Literally translated, Boca do Inferno means the "Mouth of Hell". Whether this coastal rock formation near Cascais actually lives up to its name largely depends on the sea conditions. On a calm, sunny day it can be positively idyllic, however, when the full fury of an Atlantic storm is thrown this way the display can be awe-inspiring.

    Boca do Inferno is located on the western edge of Cascais, around from the Santa Marta lighthouse. It is easily reachable from the town on foot but there is also plenty of parking here (and a restaurant) if you are driving.

    The name Boca do...


  • Casino Estoril
    Casino do Estoril
    kenward | BY-SA

    Whilst maybe not quite as glitzy as Las Vegas the Casino in Estoril is reputed to be the largest in Europe. Whether or not this is still case the casino is definitely big, offering over 1,000 slot machines. Game tables include roulette, blackjack, banca francesa, punto banco, baccarat and poker.

    In addition to the gambling on offer the casino is also an entertainment venue with events held in the 1,000 seat Salão Preto e Prata There is also an auditorium where concerts are held and an art gallery with permanent painting and sculpture exhibitions.

    Estoril Casino is also home...


  • Moors Castle - Sintra

    Situated on a high hilltop above the town of Sintra the site does indeed date back to the Moorish occupation of Portugal. The walls and towers that you see now though are the Romantic/decorative work of the 19th century King Ferdinand II


  • Quinta da Regaleira - Sintra
    Quinta da Regaleira

    Stunning romantic style palace and chapel set in parkland featuring lakes, grottoes, wells and fountains. Built by Carvalho Monteiro at the turn of the century as a private residence the estate was in private hands until it was purchased by the local council in 1997


  • National Palace - Sintra
    National Palace - Sintra
    IPPA/Jose Manuel

    The National Palace mainly dates back to 15th and 16th century. Set in the heart of Sintra's old town, the twin conical chimneys still dominates the skyline. Built in a mixture of Gothic, Manueline and Moorish styles, the palace is not out of place in Sintra


  • Convento dos Capuchos
    Convento dos Capuchos
    User:W.Rebel | BY-SA

    If you’re looking to escape from Sintra's well-trodden tourist hotspots, and find a quiet, contemplative spot, this former monastery is just the spot. Almost hidden in a shroud of greenery, it gives a glimpse of the simple lifestyle of 16th century Franciscan monks and an opportunity to get away from it all.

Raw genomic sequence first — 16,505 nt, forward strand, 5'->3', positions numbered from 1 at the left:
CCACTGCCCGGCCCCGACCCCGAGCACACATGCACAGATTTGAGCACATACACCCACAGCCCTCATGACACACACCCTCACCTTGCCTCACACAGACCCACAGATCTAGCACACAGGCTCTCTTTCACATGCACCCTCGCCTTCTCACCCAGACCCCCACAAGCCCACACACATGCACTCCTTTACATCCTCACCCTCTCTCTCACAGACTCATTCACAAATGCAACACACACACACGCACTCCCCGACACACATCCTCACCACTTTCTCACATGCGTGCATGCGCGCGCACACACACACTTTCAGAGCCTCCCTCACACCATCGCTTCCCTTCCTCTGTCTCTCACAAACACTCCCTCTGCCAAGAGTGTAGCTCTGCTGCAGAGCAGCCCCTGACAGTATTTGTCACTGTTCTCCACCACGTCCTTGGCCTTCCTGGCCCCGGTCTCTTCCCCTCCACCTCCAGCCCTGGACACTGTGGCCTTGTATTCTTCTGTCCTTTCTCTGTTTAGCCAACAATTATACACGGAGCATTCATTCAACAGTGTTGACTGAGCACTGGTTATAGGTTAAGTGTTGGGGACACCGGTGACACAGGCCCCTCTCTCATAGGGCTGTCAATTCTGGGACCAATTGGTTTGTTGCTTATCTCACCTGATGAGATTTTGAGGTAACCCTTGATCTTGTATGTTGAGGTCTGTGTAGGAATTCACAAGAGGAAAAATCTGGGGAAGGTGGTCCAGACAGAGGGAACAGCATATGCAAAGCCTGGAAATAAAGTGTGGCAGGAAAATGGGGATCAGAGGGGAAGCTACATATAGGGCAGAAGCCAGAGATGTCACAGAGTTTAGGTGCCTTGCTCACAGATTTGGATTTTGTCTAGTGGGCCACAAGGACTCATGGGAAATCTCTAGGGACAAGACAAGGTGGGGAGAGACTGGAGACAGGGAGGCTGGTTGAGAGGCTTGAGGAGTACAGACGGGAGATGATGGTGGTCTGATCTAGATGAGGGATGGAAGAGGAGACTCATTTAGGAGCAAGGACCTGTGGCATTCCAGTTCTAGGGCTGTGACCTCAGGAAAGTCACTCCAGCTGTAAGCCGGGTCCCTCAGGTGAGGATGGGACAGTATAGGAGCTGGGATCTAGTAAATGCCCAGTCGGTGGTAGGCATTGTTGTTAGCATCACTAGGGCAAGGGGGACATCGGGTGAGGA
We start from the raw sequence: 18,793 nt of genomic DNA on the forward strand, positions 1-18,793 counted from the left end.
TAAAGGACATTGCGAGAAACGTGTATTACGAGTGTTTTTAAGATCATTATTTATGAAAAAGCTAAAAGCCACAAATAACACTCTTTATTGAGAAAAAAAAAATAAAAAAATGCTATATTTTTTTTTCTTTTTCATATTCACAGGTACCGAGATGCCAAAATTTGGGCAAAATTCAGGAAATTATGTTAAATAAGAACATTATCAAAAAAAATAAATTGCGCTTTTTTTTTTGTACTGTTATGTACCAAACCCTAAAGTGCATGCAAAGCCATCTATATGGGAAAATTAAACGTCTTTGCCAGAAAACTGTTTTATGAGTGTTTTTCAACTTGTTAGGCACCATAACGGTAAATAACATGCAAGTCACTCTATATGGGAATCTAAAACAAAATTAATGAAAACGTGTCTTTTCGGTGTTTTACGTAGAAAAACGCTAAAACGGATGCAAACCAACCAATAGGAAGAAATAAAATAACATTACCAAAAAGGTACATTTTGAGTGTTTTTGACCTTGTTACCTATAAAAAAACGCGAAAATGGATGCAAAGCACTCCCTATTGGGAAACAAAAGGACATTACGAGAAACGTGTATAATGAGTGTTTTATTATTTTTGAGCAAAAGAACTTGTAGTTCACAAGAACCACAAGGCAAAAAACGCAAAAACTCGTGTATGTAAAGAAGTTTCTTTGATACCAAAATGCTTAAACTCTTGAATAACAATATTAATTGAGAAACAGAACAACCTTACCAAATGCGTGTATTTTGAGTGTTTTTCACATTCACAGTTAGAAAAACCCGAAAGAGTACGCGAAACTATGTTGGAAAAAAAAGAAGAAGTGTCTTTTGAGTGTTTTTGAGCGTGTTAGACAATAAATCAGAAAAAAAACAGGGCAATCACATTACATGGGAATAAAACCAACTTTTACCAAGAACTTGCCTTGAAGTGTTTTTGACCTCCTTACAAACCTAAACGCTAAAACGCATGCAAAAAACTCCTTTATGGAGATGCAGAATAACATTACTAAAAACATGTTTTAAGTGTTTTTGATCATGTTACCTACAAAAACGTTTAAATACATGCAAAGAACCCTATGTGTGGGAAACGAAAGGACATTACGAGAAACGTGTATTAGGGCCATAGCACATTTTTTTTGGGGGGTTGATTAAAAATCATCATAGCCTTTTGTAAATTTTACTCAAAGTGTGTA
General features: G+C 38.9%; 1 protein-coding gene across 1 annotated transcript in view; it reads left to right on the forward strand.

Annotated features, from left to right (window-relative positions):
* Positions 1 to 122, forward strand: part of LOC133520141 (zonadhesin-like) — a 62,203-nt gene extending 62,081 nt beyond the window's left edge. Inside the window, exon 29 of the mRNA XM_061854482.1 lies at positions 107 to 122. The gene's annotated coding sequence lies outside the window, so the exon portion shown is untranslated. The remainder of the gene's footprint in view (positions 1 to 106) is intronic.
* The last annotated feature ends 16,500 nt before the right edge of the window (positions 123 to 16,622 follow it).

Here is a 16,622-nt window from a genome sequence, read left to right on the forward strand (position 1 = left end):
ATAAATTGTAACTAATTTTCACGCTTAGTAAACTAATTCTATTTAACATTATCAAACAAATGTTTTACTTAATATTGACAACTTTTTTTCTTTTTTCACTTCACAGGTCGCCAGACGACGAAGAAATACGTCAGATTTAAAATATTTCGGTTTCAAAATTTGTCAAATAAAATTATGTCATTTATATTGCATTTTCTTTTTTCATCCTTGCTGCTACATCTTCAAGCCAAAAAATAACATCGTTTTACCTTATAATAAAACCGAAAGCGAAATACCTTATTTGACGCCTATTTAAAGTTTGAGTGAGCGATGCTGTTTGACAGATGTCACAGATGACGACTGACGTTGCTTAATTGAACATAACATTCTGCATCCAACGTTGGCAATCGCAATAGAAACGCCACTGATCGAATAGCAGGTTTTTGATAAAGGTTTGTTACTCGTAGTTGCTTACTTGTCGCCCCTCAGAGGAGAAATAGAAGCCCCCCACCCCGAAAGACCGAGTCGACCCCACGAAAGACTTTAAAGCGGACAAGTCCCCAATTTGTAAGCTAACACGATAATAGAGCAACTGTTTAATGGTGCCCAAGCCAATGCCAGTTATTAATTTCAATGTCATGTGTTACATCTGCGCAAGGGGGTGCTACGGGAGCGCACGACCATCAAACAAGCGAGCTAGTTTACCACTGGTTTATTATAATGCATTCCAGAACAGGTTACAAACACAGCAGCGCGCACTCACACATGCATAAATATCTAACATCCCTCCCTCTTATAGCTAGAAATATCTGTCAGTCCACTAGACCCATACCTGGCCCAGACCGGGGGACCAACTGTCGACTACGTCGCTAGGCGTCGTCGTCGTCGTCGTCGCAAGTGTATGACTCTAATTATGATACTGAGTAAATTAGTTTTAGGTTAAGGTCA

The Convento dos Capuchos in the Serra de Sintra National Park was founded in 1560 and provided a place of retreat and penance.  In the 1830's, anti-clerical reforms led to the banning of many Portuguese religious orders and their assets were...


  • Cabo da Roca
    Cabo da Roca

    The rocky headland of Cabo da Roca , 40 kilometres southwest of Lisbon, has the distinction of being the most westerly point of mainland Europe and the Eurasian landmass and there is a monument here to tell you just that. To make sure you are still in no doubt, certificates to prove you have been here can be bought from the souvenir shop.

    The stunning view from the 144 metre-high (500ft) granite cliffs takes in the Serra de Sintra, the big open sky and the crashing waves of the seemingly endless Atlantic Ocean.  No wonder it was once thought that this place...


  • Sintra Tram Eletricos
    Sintra - Praia das Macas Tram
    Alain GAVILLET | BY-SA

    This vintage narrow-gauge tramway connects Sintra with the lively coastal resort of Praia das Macas, 14 kilometres to the west.  The line dates back to 1904 and the open red, wooden carriages are a favourite with younger visitors. 

    Don't expect modern comforts or an efficient journey. In the height of the summer season there can be a long wait to board the tram and queue jumpers can be an annoyance.  The journey itself can be quite hair-raising, with plenty of sudden jolts and stops accompanied by the screech of noisy...


  • Palacio de Seteais - Sintra
    Palacio de Seteais - Sintra
    Can Stock Photo Inc

    This 18th century neoclassical palace was built for the then Dutch Consul. It later came into the hands of the 5th Marquis of Marialva who extended it significantly, adding the arch in 1802.

    The Seteais Palace occupies a prime position on the edge of the Serra de Sintra overlooking the countryside and town. It is surounded by extensive gardens with many fruit trees and features inspired by the then popular Romantic movement.

    In 1946 the Palacio de Seteais was acquired by the Portuguese government becoming a hotel in 1954. It is now the five star Tivoli-Palacio de Seteais...




Cascais travel guide »

At the end of one of the suburban train lines out of the capital lies Cascais. This once tiny fishing village has grown in the last century to become the elegant beach town that it is today. Visitors are no stranger to Cascais, having...